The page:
Ride-hailing app Uber is being sued over allegations that the company’s rating system for drivers is racially biased, according to a complaint filed Monday in federal court.
A former driver for Uber, San Diego resident Thomas Liu, alleges that the use of Uber’s passenger star rating system to determine termination had a “disparate impact on him” and other minority drivers. He claims he was “deactivated” as a driver in 2015 when his rating from passengers fell below Uber’s required minimum rating of 4.6.
“While Uber has long attempted to avoid paying its drivers proper wages, based on its misclassification of them as independent contractors, its denial of employment status also affects drivers’ ability to enforce their right to be free of racial discrimination on the job,” Shannon Liss-Riordan, lead attorney for the proposed class, said in a statement.
“Uber’s pattern of exploiting its drivers in the name of the dollar is well documented, and this lawsuit seeks to hold the company accountable for the institutional racism it has embraced and perpetuated,” Liss-Riordan added.
Uber, however, pushed back on the claims in the “flimsy lawsuit” and questioned the timing of the complaint being filed roughly a week before Election Day, when Proposition 22, a ballot measure that would exempt gig companies from treating workers as employees, is on the ballot in California.
“This flimsy lawsuit—peculiarly timed, for a claim more than 5 years old—can’t distract from the simple fact that ridesharing has greatly reduced bias for both drivers and riders, who now have fairer, more equitable access to work and transportation than ever before,” Uber said in a statement. “That’s why dozens of community advocates and civil rights groups have joined 72% of drivers in supporting Yes on Prop 22 to save ridesharing in California.”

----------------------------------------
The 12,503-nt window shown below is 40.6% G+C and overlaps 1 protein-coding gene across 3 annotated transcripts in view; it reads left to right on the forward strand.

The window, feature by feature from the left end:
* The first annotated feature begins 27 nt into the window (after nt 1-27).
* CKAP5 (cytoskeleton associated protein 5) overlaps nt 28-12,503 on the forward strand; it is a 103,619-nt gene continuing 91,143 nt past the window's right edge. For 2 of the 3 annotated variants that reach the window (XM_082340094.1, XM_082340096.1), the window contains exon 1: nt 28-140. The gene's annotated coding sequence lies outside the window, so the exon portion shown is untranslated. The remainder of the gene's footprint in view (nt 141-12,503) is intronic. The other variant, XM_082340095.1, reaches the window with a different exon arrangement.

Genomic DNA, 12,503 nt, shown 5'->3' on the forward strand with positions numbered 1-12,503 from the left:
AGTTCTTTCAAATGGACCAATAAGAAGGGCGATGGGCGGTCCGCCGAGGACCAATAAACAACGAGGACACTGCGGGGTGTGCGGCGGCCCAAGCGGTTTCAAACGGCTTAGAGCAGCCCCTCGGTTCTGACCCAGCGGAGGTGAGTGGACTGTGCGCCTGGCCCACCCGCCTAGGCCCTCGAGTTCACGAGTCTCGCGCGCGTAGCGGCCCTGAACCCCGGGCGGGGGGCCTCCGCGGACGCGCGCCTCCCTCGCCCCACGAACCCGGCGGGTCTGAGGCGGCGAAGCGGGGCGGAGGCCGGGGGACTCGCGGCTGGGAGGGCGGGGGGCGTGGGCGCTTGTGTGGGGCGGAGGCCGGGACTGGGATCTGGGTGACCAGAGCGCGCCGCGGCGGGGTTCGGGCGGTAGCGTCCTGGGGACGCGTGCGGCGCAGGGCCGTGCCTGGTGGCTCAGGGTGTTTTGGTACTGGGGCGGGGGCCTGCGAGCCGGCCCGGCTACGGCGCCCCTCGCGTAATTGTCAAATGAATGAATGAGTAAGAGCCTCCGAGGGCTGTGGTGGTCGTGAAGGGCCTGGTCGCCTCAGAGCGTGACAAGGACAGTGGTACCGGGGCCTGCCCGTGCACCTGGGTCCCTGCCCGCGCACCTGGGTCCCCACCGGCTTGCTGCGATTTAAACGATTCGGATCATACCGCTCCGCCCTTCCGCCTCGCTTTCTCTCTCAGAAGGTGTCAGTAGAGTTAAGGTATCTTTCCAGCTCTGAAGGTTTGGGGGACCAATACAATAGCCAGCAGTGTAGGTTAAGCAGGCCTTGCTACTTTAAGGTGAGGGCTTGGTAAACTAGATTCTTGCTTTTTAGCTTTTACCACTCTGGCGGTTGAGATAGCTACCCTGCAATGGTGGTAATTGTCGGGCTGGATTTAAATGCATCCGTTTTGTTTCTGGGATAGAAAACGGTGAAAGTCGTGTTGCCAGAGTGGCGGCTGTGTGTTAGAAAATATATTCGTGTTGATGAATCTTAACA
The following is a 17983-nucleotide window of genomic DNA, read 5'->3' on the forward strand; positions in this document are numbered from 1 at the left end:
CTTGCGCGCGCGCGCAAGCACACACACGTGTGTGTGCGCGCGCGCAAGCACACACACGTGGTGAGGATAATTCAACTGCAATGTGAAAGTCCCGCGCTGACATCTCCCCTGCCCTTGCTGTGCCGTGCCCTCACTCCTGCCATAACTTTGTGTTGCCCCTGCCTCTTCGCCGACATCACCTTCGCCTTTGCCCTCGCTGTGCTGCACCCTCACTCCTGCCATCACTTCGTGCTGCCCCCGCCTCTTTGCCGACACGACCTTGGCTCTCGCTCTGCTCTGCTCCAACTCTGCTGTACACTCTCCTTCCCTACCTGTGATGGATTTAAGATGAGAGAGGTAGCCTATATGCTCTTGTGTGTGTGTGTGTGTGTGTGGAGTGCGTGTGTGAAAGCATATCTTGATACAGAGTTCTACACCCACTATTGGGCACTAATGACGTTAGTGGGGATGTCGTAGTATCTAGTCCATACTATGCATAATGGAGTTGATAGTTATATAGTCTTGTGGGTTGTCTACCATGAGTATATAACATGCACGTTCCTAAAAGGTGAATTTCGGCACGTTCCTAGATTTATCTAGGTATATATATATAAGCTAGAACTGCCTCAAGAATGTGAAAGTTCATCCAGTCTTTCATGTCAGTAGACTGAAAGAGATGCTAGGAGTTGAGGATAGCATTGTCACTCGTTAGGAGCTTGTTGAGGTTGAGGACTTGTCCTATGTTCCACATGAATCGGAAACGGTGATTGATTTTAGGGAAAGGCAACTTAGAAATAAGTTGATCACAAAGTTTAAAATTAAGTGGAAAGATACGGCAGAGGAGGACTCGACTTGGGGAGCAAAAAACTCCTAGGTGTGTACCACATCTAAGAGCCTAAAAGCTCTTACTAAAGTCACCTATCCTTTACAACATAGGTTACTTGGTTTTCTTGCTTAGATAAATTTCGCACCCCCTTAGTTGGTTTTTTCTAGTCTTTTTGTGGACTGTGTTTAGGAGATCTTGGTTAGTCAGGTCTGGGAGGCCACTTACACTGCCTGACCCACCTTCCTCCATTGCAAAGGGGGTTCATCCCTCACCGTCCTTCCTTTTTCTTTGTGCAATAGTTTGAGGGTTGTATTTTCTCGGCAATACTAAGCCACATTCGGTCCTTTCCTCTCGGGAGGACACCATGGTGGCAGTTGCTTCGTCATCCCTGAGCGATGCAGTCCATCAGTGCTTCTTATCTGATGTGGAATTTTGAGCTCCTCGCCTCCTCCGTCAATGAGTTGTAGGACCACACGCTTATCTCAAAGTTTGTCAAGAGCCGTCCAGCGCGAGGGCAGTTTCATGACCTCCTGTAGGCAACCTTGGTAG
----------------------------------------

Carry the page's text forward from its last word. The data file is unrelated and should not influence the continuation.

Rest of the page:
Uber did not directly respond to Liu’s allegations in its statement in response to the lawsuit.
Liu is Asian and from Hawaii and speaks with a slight accent, according to the complaint filed in the Northern District of California.
Liu said that while driving for Uber he noticed “passengers appearing hostile to him, which appeared to him to be a result of racial discrimination.” He said that passengers would cancel rides after he had already accepted and they were able to view his picture and that riders would ask where he was from “in an unfriendly way,” according to the complaint.
The case is seeking class-action status and aims to represent all minority Uber drivers across the country who have “been terminated upon Ubers’ star rating system.”
The lawsuit targeting the rating policy comes as Uber and other app-based gig companies are locked in a campaign to fight compliance with AB5 — the landmark labor law that established a test for determining whether workers can be classified as independent contractors rather than employees.
Uber and Lyft have resisted complying with the law since it took effect earlier this year. If they were treated as full employees, drivers would get basic worker protections.
A California appeals court last week dismissed a challenge to a ruling requiring Uber and Lyft to classify their drivers as employees. The appeals court decision compels Uber and Lyft to comply with AB5 as ordered by a San Francisco Superior Court Judge in August, though likely not for at least 30 days.
The battle over Proposition 22 is reportedly the costliest ballot measure campaign in the nation’s history, with more than $186 million in contributions to the campaign in support of Proposition 22.